Thats Life: So, where did the love go?


Love is duty, or love takes work as long married couples like to say

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“Accept the things to which fate binds you and love the people with whom fate brings you together but do so with all your heart.” Marcus Aurelius

 A year ago, I bought some miniature roses at a flower show. They had been planted in small black plastic containers. I eagerly received growing instructions from the seller and once home, placed them in the balcony where they continued to flower vigorously.

However, after many months, they stopped producing flowers and one plant eventually died. I was disturbed at the prospect of being a rose killer, but it was time to act if I hoped to save the other three plants.

I decided to transplant them into much bigger pots, adding compost, fertiliser and mulch. I watered them religiously for several weeks. After a long wait, I was finally rewarded. One of the plants began to bud, opening up into a bright red rose. I was elated and considered for a moment if I wanted to cut the rose and place it in a vase in my bedroom. I would enjoy it for a shorter time but in much closer view.

After weighing my options, I finally decided against it. I would let the flower stay on the stem for as long as it could before it died a natural death. That bright red rose was doing more than adding beauty to my environment, it was a teacher, unveiling valuable lessons.

Meanwhile, as the world turns its cash registers towards Valentine’s Day, many a maiden will be wondering how to decipher the actions of some gentleman who holds their attention. Look to the roses for answers, I say. The ones blooming where they are planted, not the expensive cut roses wilting in plastic wrapping under the hot February sun.

Turns out, roses can teach us a thing or two about making money – and love.

It is this. Love is duty, or love takes work as long married couples like to say. I couldn’t just buy the rose, bring it home and hope it would flower effusively for me. Nor could I just do bare minimum, watering when I felt like it and then hope it would thrive. This lack lustre approach made me a rose murderer, and yes I do know what happened.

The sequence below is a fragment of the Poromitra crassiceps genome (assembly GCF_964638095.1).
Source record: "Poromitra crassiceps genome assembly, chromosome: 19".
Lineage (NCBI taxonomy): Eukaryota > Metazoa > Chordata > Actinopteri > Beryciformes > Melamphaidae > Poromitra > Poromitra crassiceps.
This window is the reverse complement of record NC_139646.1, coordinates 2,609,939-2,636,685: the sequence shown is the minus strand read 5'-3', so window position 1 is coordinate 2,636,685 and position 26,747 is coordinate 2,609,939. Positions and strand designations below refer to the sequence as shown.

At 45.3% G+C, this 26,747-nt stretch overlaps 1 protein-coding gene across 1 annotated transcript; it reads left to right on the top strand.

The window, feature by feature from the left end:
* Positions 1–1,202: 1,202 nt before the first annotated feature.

Where did the love go? I stopped working at creating a healthy life giving environment for my flowers. Roses, it turns out, like relationships, need care, attention and maintenance. They need the right conditions to flourish. No use placing them in the shade if they are meant for full sun. No use watering them once a week if they require daily sprinkling.

In love, you act in the best interest of the beloved. What does he or she need to fully bloom? Do that, whether you feel like it or not. Too many of us are waiting to feel loving, to act loving. That leads to death. Love is a matter of duty, not feelings. Anais Nin remarked, “Love never dies a natural death. It dies because we don't know how to replenish its source. It dies of blindness and errors and betrayals. It dies of illness and wounds; it dies of weariness, of witherings, of tarnishings.”

Secondly, I learnt to enjoy my roses when I could. The flowers would put on a bright show for a moment before dying away. Similarly, those we love are always taken away from us too soon. Do not just cherish moments with loved ones, enjoy them. Take in the beauty and aroma of the moment. After all, we are here for a good time, not a long time.